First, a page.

3 August 2006: Thursday of the 17th Week in Ordinary Time
Jeremiah 18, 1-6; Matthew 13, 47-53 The Potter and the Dragnet
Before we explain Jeremiah in the first reading, we first ask how a prophet knows the word of Yahweh since a prophet has to bear the word of Yahweh, and pass on the Yahweh’s word (dabar Yahweh) to others. A prophecy is not a quiet insight or a simple act of perception as when we are inspired by song or a beautiful sunrise. But the prophet suddenly becomes overwhelmed by a tremendous arrival. The prophet has an experience of grace, the word of Yahweh comes to him. The prophet receives the revelation in a psychic state and is experienced as a) visions, in which under divine influence, the prophet with his inner eye sees things and occurrences which an ordinary person does not see such as Ezekiel when he saw a valley full of bones (Ez 37, 1-2, 7-10); b) auditions or auditory experiences from the inner ear as in Isaiah 5,9; c) inspiration as when an overwhelming insight began as a reflection. The prophets were very much involved in the history of their day, and in the problems of their environment. The words of Yahweh came in the course of his encounter with his contemporary situation and his reflection; and finally, d) symbolic perception in which an insight comes in a reality or event in ordinary life. The most common and ordinary event becomes a symbol of a deeper meaning occurring in a people’s faith. The allegory of the potter in the first reading today, is an example of symbolic perception. The prophet Jeremiah watched a potter shaping clay in the southern section of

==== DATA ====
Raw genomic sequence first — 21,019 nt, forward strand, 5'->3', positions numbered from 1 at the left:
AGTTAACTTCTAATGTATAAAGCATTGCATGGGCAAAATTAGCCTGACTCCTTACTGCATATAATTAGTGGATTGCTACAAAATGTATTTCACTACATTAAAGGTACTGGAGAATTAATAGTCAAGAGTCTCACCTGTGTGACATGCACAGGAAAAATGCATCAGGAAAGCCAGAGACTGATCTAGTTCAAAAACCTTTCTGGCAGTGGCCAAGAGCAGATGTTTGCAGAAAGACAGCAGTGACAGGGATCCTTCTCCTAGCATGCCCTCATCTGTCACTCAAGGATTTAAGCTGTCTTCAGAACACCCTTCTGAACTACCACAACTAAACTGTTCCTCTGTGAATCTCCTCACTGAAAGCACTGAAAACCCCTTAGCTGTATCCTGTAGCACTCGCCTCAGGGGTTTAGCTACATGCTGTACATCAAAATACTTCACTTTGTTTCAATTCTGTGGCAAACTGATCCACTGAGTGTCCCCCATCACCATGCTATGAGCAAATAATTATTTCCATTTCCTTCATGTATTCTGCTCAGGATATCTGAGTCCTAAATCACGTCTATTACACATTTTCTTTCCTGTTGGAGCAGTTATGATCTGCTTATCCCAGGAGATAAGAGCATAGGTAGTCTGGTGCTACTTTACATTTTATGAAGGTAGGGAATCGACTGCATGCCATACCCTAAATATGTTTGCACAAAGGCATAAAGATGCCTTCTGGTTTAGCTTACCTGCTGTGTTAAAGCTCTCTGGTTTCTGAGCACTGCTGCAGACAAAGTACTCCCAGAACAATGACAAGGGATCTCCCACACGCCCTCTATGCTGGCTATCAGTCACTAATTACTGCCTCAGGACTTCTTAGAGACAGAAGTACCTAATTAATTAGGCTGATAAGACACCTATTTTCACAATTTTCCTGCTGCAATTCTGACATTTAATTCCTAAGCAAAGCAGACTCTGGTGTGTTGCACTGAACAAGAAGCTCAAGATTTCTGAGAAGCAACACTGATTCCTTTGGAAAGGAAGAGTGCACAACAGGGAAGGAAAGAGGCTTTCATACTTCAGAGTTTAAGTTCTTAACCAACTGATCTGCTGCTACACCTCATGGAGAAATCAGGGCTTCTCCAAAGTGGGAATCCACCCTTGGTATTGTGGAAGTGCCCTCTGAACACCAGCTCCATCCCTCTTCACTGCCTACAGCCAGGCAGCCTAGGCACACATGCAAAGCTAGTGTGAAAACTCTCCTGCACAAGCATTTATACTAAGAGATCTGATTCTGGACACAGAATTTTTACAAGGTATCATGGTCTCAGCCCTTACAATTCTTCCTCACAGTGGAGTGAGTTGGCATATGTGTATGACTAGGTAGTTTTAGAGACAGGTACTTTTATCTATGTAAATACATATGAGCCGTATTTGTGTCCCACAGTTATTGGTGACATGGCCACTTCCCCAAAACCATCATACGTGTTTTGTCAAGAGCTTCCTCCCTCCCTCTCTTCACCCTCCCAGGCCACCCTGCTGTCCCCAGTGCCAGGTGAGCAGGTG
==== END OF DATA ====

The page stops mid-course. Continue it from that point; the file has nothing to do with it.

How does God mold us into who we are today? The parable of the dragnet helps us see. A dragnet was used by Galilean fishermen. It is the sagēnē which is dragged on the shallow bottom of a lake and spread out on a rather considerable area so as to imprison indistinctly all the fish in the area. It involves the use of two or three boats with their crews. Afterwards, they begin to select or sort from the catch, keeping the worthy fish in a container with water, and throwing away litter, algae, shells, fish declared impure by Leviticus because they do not have scale or fin, or the inedible species (an eel for example was considered impure and inedible).
We will operate on two levels. First, it has to be said that we accept life as containing both the bad and the good. Our lives contain all sorts of people: the sinners and the saints; the drug addicts, the habitual criminals, the alcoholics, the social misfits, the destitute, the shameful, and the mediocre Christians. Such a mixture is inevitable. Entrance into the Church is for any body who is interested and, in a sense, even for those who are not interested, since newly-born babies are admitted on the faith of their parents. In Baptism, entrance into the Church is a starting-point, not a finishing line. Leave the sorting out to the Last Judgment.
But we can also talk on another level when sorting is done. Our lives are like dragnets that gather all sorts of things combined. We have both good and bad experiences. We have all sorts of things that we do --- desirable or undesirable. We meet all sorts of people who say all sorts of things that disturb us, inspire us, encourage us, disappoint us, or confuse us. And thus, part of growing up is to be able to make decisions including deciding values, virtues and principles that will become the foundation of our lives, our personalities, our identity and our view of life. These various experiences are used by God to mold us into whom we are today and who we will be in the future. Like clay to the potter: God continues to form us into better Christians.